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Strengthening financial supervision in Europe

Strengthening financial supervision in Europe

Jon Hogan

Director Regulatory Affairs, International Standards Group

KPMG in the UK


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In KPMG’s response to the consultation on the operation of the ESAs (see: Public consultation on the operations of the European Supervisory Authorities), we suggest that the key question is whether now is the right time to make any significant changes, or whether it would be better to wait to see how the future of Europe develops and how the needs of supervision change as the broader supervisory context crystallises.

There are undoubtedly areas where the ESAs could do more. With the volume of new financial regulations slowing from post-crisis levels, and work on technical rule-making nearing completion, the ESAs should have more capacity to focus on their wider remit, including the quality and consistency of regulatory implementation and supervision. However, it should be noted that new legislative initiatives are in train and many post-crisis rules come up for review over the next three years.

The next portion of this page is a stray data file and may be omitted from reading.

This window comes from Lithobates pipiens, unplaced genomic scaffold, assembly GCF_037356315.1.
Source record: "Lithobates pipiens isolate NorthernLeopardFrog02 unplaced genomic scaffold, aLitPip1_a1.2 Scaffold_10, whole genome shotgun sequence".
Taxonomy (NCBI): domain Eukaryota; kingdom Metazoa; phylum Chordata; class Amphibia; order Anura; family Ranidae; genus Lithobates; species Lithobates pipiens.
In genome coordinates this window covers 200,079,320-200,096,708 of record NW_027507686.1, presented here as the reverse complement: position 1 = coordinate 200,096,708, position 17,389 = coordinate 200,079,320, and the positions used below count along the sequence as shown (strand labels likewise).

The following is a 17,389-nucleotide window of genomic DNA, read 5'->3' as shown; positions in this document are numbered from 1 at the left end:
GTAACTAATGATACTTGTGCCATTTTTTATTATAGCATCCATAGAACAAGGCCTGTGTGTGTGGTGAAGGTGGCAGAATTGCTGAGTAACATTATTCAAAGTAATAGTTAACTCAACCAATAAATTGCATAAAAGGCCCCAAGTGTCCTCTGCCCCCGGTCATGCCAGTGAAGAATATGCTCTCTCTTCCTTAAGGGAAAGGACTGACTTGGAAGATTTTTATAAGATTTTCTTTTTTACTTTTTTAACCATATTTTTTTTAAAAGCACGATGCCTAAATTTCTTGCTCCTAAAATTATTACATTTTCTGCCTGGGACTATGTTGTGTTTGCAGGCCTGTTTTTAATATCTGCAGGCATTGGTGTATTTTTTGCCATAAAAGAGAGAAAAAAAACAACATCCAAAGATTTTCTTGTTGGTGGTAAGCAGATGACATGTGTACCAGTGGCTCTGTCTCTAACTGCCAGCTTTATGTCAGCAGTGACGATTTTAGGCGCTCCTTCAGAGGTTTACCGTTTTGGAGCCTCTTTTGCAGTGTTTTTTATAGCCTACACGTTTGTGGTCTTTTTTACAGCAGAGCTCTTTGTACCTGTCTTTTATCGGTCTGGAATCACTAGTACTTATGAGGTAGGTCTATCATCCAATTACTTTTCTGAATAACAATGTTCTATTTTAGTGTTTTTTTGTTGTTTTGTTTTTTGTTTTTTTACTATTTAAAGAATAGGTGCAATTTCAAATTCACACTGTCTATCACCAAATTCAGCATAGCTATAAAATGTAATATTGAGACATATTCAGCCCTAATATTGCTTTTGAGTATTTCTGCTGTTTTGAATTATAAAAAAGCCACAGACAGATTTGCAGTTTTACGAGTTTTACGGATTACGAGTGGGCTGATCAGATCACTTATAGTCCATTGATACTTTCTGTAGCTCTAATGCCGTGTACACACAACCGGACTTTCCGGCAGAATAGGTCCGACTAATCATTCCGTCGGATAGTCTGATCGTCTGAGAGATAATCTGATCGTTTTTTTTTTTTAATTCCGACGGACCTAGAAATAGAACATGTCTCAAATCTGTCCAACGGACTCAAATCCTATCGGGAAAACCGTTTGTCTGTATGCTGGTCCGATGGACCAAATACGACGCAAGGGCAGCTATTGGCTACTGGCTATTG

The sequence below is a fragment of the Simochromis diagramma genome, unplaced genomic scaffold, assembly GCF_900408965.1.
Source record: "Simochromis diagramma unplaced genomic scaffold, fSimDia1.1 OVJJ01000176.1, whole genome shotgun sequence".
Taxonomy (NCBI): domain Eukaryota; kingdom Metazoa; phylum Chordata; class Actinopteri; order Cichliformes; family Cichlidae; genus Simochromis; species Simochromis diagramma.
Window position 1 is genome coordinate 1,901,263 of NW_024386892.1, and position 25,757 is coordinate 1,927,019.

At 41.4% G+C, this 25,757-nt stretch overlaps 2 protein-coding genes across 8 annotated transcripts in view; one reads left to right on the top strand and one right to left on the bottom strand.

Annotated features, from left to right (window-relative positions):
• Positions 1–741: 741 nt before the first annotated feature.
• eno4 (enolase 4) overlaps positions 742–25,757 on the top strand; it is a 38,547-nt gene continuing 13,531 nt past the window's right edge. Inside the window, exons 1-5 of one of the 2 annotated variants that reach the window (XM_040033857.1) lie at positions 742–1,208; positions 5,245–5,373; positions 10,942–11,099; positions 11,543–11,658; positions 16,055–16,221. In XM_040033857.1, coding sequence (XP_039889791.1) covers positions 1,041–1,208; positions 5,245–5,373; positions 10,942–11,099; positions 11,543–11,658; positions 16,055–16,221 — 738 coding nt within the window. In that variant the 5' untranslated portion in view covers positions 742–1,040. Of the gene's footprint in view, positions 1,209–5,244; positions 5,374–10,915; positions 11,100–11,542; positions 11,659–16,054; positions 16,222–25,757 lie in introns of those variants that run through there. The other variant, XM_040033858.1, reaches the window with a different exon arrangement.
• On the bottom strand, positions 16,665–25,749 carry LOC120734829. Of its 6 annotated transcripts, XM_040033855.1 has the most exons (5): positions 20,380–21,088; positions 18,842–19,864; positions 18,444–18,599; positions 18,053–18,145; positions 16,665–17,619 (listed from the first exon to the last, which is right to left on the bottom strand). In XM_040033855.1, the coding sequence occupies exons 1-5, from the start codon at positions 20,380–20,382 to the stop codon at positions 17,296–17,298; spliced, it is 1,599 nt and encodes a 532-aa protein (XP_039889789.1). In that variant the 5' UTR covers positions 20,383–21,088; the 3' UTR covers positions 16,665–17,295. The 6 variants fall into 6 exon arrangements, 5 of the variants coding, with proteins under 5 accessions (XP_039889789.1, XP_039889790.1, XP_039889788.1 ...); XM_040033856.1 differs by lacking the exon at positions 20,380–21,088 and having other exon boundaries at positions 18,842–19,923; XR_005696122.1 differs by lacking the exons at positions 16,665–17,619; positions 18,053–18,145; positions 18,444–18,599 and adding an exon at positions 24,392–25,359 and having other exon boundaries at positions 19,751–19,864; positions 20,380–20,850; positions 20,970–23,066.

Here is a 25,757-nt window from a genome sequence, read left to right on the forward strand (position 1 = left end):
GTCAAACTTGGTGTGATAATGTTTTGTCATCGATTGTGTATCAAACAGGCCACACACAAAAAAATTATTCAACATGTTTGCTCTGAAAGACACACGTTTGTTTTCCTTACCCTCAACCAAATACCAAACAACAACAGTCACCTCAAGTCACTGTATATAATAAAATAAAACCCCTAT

The consultation asks questions on whether the ESAs should be merged into a single supervisor. We think it is too early to make such a change. The separate ESAs need to oversee supervision of different business models, risk profiles, product features, capital requirement and solvency models, with the different sectors posing very different risks to financial stability. Without significant investment and costly changes to the existing approach, it is hard to see how merging the ESAs would enhance the supervision in each segment.

Brexit will undoubtedly impact the landscape of Europe’s capital markets and financial services, and therefore what the needs of supervision will be. Opportunity areas, including Capital Markets Union (CMU) and FinTech, will also change the needs of supervision.

Despite this consultation being only the start of what could be a lengthy legislative change, without further evidence and experience of what the needs are, we think it is too soon to make substantive changes. Nevertheless, industry needs to be actively engaged in how the debate develops as changes will impact how business models evolve.

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